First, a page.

Shares in a number of UK oil companies surged on Monday after they announced what could be the largest discovery of North Sea oil in almost a decade.
The four Catcher fields, owned in part by Encore Oil and Premier Oil, could contain as much as 300m barrels of oil, of which half could be recoverable, the companies said on Monday.
Analysts said the Catcher fields could represent the largest North Sea oil discovery since the 500m barrel Buzzard find in 2001, which produces 200,000 barrels of oil a day.
“This is one of the largest North Sea oil discoveries over the past decade,” said Richard Rose, an analyst at Oriel Securities.
“The typical size of recent discoveries has been about 20m-30m barrels. At this stage 300m barrels of oil in place in the Catcher fields is not proven, but is possible if further appraisal drilling is successful.”
The fields – the drilled Catcher, Catcher East and the still-to-be appraised Catcher South West and Catcher North – are operated and 15 per cent owned by Encore, with Premier, the largest stakeholder with 35 per cent. Wintershall has 20 per cent, while Nautical Petroleum and Agora Oil hold 15 per cent each.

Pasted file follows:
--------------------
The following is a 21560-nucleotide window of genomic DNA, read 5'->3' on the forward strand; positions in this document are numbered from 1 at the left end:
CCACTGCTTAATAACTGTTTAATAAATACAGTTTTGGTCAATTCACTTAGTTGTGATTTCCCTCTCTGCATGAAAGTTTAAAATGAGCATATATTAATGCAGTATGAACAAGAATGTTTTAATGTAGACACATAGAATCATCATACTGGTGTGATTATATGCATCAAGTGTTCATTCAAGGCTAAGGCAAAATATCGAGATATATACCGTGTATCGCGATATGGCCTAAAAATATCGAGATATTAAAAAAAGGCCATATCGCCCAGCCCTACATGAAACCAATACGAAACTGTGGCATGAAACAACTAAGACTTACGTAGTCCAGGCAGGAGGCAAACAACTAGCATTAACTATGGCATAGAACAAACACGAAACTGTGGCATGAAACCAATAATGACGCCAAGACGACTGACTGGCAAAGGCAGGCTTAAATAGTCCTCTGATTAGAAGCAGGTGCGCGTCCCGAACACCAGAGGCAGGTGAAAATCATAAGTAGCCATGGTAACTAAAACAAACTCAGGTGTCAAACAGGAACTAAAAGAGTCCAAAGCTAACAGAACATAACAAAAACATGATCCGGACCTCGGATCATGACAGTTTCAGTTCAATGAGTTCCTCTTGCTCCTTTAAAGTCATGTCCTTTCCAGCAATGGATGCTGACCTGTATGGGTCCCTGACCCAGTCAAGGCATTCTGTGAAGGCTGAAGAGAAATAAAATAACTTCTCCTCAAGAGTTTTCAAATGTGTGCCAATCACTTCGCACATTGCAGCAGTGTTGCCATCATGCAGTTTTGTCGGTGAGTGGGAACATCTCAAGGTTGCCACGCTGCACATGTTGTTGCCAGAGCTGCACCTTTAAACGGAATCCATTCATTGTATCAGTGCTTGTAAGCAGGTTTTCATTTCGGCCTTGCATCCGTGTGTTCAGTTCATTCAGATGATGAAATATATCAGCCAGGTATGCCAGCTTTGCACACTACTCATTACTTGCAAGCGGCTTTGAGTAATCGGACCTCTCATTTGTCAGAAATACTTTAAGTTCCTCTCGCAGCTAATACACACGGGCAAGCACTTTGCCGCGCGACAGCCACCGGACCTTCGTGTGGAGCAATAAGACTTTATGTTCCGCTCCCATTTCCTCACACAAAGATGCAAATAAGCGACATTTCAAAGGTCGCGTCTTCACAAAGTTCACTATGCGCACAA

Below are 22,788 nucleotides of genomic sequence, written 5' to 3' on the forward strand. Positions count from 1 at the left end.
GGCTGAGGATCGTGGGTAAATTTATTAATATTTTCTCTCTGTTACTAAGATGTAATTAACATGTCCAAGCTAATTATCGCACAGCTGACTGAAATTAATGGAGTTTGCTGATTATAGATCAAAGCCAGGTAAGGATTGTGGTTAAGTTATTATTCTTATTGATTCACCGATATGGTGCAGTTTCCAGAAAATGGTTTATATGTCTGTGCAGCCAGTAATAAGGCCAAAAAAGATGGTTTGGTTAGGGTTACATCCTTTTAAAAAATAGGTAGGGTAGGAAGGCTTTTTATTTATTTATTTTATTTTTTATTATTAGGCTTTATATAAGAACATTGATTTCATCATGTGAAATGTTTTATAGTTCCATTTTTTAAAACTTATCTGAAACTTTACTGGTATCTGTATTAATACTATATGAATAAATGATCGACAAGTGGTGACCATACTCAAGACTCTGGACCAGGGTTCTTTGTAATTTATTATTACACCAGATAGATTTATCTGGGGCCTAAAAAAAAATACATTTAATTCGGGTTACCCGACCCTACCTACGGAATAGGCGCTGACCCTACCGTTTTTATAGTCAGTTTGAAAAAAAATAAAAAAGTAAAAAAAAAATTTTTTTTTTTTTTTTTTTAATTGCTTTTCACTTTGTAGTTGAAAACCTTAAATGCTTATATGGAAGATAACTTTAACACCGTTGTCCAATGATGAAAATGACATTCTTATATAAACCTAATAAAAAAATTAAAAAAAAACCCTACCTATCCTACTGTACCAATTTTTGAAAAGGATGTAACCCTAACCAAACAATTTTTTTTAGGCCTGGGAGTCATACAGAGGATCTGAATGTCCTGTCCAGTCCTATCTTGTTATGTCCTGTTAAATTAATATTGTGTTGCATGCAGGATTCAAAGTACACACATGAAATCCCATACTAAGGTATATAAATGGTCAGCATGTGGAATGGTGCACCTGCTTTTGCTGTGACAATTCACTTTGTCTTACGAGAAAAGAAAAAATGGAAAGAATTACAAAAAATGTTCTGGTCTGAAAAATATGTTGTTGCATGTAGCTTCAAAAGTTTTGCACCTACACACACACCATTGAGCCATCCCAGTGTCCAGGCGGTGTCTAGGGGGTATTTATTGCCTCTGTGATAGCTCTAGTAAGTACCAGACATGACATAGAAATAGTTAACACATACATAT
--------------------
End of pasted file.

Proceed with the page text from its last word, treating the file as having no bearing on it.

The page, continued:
Encore shares jumped 46.5 per cent to 52p, Premier gained 84p, or 7 per cent, to close at £12.66, and Nautical rose 21.8 per cent to 169p.
Premier, the UK’s third-largest independent oil explorer by value, acquired its holding in Catcher via its purchase of Oilexco’s North Sea assets last year.
Tony Durrant, Premier’s finance director, said his company could look to take over operatorship of the field from Encore, but that any change would depend on an agreement with the other owners.
“Anyone looking at this partnership would see some partners might not be the same people who would develop this field,” he said. “Some companies place greater emphasis on discoveries, while we have proven that we have the capability to operate.”
Based on 300m barrels and a 50 per cent recovery rate, Premier would gain a net 52.5m barrels – adding 20 per cent to its 2009 year-end proved and probable reserves, Phil Corbett, an analyst at RBS, said.